More recently, I made a small breakthrough in conference interpreting. But I’m going to leave everyone hanging and stop now as this column is getting a bit too long. I’ll continue in the next newsletter. By then, many of us will have met and chatted in Miami at ATA’s 56th Annual Conference. I’ll share insights from my more capable colleagues and maybe some of my new blunders too.
The following are some of the topics that I have found difficult in my journey from community interpreting to conference interpreting:
* simultaneous vs consecutive
* trying to capture every detail
* getting stuck on a word or phrase
* preparation 15
* bias or no bias
Pency Tsai has been a community interpreter for the past 4 years, specializing in Canadian immigration and refugee tribunal hearings. She currently serves as the CLD Assistant Administrator.
Reprinted with gracious permission from Caduceus, the newsletter of the ATA Medical Division
(Submitted by Tricia Perry)
What is your job title? What educational background is needed for this position?
I am an Emergency Medicine Resident Physician. Training required: 4 years of undergraduate coursework with all medical prerequisites. 4 years of medical school. I’m in my last year of Emergency Medicine residency which can last 3 or 4 years depending on the type of program. Don’t forget the many high-stakes tests along the way, such as your medical boards or specialty boards.
Where do you work?
I work at a large inner-city county-style safety net hospital in the Northeast.
What does a typical day for you entail? What’s the hardest part of your job?
There’s no typical day in emergency medicine, but shifts do tend to have themes… somehow we see more abdominal pain on one day, more headaches on another. When it’s a beautiful spring day, it’s trauma season. The best part of the day is really helping someone feel better or being able to reassure them they do not have a life-threatening condition at this time. The hardest part of the daily job is addressing unrealistic expectations. People tend to want solid answers or immediate solutions, and we can’t always offer them. I can rule out life-threatening conditions, which is what the emergency department is designed for, but that doesn’t necessarily tell you exactly why you’re having pain. It can be frustrating both for patients and providers. The hardest part of the job overall is when there is a death, especially of a young person. No one expects young people to die from a trauma or a medical illness. It’s a lot to handle sometimes.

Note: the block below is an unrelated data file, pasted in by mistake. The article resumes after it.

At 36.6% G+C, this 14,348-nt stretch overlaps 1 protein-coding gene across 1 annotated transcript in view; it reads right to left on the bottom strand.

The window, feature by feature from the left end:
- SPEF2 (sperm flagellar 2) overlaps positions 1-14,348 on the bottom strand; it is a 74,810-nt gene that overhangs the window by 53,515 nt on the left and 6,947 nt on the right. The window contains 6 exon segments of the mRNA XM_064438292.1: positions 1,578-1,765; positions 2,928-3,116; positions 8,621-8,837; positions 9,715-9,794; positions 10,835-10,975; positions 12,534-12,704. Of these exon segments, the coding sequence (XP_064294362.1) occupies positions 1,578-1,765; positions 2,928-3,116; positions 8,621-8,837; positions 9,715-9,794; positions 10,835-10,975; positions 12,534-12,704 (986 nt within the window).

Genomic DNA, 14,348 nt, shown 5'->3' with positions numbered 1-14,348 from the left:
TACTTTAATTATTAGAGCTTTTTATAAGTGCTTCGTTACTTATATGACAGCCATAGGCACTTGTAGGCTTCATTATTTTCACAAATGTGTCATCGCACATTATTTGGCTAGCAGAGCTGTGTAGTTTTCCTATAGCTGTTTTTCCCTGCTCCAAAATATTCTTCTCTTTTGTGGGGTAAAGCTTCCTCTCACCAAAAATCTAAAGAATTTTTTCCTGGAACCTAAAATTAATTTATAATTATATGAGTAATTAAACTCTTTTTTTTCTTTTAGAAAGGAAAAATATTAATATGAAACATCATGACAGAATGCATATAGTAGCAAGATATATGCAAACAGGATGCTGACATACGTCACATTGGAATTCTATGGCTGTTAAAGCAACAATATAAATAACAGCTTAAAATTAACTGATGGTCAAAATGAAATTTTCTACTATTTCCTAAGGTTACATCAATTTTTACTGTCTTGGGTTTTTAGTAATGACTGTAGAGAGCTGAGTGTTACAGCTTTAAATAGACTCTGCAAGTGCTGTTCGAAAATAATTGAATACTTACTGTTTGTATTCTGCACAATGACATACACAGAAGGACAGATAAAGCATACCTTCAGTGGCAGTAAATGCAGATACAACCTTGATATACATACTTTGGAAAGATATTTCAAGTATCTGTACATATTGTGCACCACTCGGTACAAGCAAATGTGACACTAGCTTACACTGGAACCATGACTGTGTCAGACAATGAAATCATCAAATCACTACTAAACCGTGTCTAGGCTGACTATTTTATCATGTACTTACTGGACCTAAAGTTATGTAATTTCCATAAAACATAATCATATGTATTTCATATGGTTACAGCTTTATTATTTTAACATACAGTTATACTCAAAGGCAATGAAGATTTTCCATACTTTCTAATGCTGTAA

Please talk about the types of interactions you have with other medical professionals.
I interact with all kinds of medical professionals. From attending within my specialty or a consulting service, to nurses and techs all over the hospital. We are fortunate to get to know people from most departments in the hospital.
Do you know more than one language, and if so, do you ever use these language skills at work?
I do speak another European Romance language, but have never had a chance to use it in my job.
In what way, if any, do you come across translation and/or interpretation in your work?
Many of my patients are from the Caribbean, so Spanish and Haitian Creole are both used at my hospital. We do not often have on-site medical interpreters or translators, so the Cyracom translator phones are our go-to for appropriate communication. The real trouble arises with older folks who are hard of hearing or severely demented; the phone just isn’t loud enough or can’t be understood. Times like this are when we reluctantly get family, nursing, or techs involved in “unofficial” translation and interpretation. And of course, in a truly life-threatening emergency where a patient may die within seconds to minutes, I will use any available speaker (usually a tech or nurse) without hesitation.
What do you wish medical interpreters and medical translators understood better?
Please don’t have a detailed conversation with the patient and only translate one or two words. If I have not been clear, please help me ask the question in a better way. Also, I wish we had more of you on-site!
Does your institution have a structured system in place for when interpreters and/or translators are needed?
I have been most impressed with our deaf and hard-of-hearing patients, whereby a video translator/interpreter for American Sign Language is enacted through triage so that the video system arrives with the patient into the emergency department.
What do you wish would change about the way you and/or your institution interact with translators and interpreters? What good practices do you see already in play?
Sometimes no interpreters are available. Using interpreters over the phone is a very frustrating and awkward experience.
Feel free to add any other comments or to describe a specific experience involving an interpreter or translator.
My funniest experience was with a deaf patient from an English-speaking small Caribbean island, whose primary language was a local variant of American Sign Language. I studied sign for a year a long time ago, but I cannot conduct a proper medical visit alone so I use the video interpreter. The woman that popped up on the screen spoke and somehow signed with a southern drawl, and the patient signed with very “slangy” signs. The ensuing conversation where we all struggled get on the same page had us all laughing by the end. Fortunately, that patient did well.